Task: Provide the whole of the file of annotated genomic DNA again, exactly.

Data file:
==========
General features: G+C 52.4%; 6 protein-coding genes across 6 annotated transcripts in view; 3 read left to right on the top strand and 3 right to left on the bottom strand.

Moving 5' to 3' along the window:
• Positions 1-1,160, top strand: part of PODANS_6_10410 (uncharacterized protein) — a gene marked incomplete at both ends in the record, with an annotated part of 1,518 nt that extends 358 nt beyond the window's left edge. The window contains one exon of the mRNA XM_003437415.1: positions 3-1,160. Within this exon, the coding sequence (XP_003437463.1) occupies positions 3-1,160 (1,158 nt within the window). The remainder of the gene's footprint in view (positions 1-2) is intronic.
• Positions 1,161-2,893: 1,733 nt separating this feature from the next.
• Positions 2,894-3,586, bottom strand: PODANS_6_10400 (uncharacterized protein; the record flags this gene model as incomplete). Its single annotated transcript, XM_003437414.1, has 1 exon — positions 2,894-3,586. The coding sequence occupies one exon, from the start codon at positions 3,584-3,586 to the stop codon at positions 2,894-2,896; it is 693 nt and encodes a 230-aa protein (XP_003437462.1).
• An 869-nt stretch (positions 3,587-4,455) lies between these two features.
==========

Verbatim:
General features: G+C 52.4%; 6 protein-coding genes across 6 annotated transcripts in view; 3 read left to right on the top strand and 3 right to left on the bottom strand.

Moving 5' to 3' along the window:
• Positions 1-1,160, top strand: part of PODANS_6_10410 (uncharacterized protein) — a gene marked incomplete at both ends in the record, with an annotated part of 1,518 nt that extends 358 nt beyond the window's left edge. The window contains one exon of the mRNA XM_003437415.1: positions 3-1,160. Within this exon, the coding sequence (XP_003437463.1) occupies positions 3-1,160 (1,158 nt within the window). The remainder of the gene's footprint in view (positions 1-2) is intronic.
• Positions 1,161-2,893: 1,733 nt separating this feature from the next.
• Positions 2,894-3,586, bottom strand: PODANS_6_10400 (uncharacterized protein; the record flags this gene model as incomplete). Its single annotated transcript, XM_003437414.1, has 1 exon — positions 2,894-3,586. The coding sequence occupies one exon, from the start codon at positions 3,584-3,586 to the stop codon at positions 2,894-2,896; it is 693 nt and encodes a 230-aa protein (XP_003437462.1).
• An 869-nt stretch (positions 3,587-4,455) lies between these two features.